We played the Bahrain Championship Pro-Am at The Royal Golf Club – and this is how we fared

Back of 18th hole Royal Golf Club Bahrain

The return of the DP World Tour to the Kingdom of Bahrain in early 2024 not only witnessed a bounce back to form for the winner, South Africa’s Dylan Frittelli, it was also a reminder that The Royal Golf Club is a venue worthy of main tour action.

Bahrain is the often-forgotten Middle East golfing state. It is, after all, a small island in the Persian Gulf, situated between Qatar and Saudi Arabia – and for a long while the only golf played there was on desert layouts with “browns” rather than than greens (oil is poured on the sand to produce putting surfaces).

The Royal GC has a 7,101-yard course that was designed by the European Golf Design team in partnership with European Ryder Cup legend Colin Montgomerie.

It’s a modern test that first hosted the DP World Tour in 2011 and on return 13 year later the players were noting that changes to the course had lifted it to world-class levels of presentation.

Golf365 received an invitation to play the Bahrain Championship Pro-Am and got lucky, playing nine holes with Scotland’s Grant Forrest and another nine with Danish veteran Soren Kjeldsen.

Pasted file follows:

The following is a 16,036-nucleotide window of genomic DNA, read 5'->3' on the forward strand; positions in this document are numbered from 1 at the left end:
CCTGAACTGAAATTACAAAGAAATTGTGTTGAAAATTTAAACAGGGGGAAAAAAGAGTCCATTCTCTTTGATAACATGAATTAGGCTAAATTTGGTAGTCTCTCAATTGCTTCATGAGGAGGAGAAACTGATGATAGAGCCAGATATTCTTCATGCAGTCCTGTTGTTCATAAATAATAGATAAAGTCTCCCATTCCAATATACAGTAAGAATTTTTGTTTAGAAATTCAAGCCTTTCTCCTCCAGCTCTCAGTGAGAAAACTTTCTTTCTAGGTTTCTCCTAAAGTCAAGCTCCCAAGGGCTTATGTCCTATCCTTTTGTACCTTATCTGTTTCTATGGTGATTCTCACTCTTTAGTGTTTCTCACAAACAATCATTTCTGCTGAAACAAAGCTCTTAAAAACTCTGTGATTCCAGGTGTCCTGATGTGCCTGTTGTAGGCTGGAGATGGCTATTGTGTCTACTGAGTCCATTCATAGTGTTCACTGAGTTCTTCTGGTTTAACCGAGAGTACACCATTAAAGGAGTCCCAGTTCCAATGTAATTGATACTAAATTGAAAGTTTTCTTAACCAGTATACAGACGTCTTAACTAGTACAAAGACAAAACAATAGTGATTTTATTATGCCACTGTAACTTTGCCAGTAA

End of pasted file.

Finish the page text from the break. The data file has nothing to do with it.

On a humid Wednesday morning we warmed up with a bucket of balls on the range and 15 minutes on the putting green. Would it be enough to avoid shame?!

The front nine

Be set for some early surprises at the Royal.

From the first tee, the course gives every impression of being a classic resort course, but the second shot is remarkable. The green is set below the fairway, partially hidden behind a mound to the left, and the shaping is long and narrow – it feels most unlikely and very like a linksland approach shot. It’s a welcoming site and it was no surprise to learn later that the design team had links golf in mind with the project.

First green Royal Golf Club Bahrain

If that’s one shock, the view from the par-3 second tee is another because – brace yourself – you’ve got to carry a vast and craggy wadi (or gorge) to find a putting surface that slopes sharply to the back-left. Two holes in and the challenge has been bracing.

The required blow from the par-5 third tee needs to be solid, too, but it sweeps left-to-right and if you pick a good line you’ll catch the slopes and scuttle your ball towards the dogleg, setting up the possibility of hitting the green in two for the longer hitters. No chance of that for us, but another fine hole.

The fourth hole continues to sweep away from the clubhouse and calls for an accurate hit to a tricky green.

The fifth heads in the opposite direction and is another hole that calls to mind, despite the villas that surround it, the linksland of Scotland. It’s a short par-4 that needs either a huge blow across that wadi (not within our arsenal) or a cautious hit to the narrow fairway (job done, safe par).

The sixth also demands a conservative tee shot while the eighth allows big hitters to open their shoulders – the further the tee shot travels, the more likely it is to catch the significant slopes that set up a shorter approach. In between, the short par-3 seventh allows everyone to take dead aim at the pin.

It was getting hot by now and we stumbled through this stretch.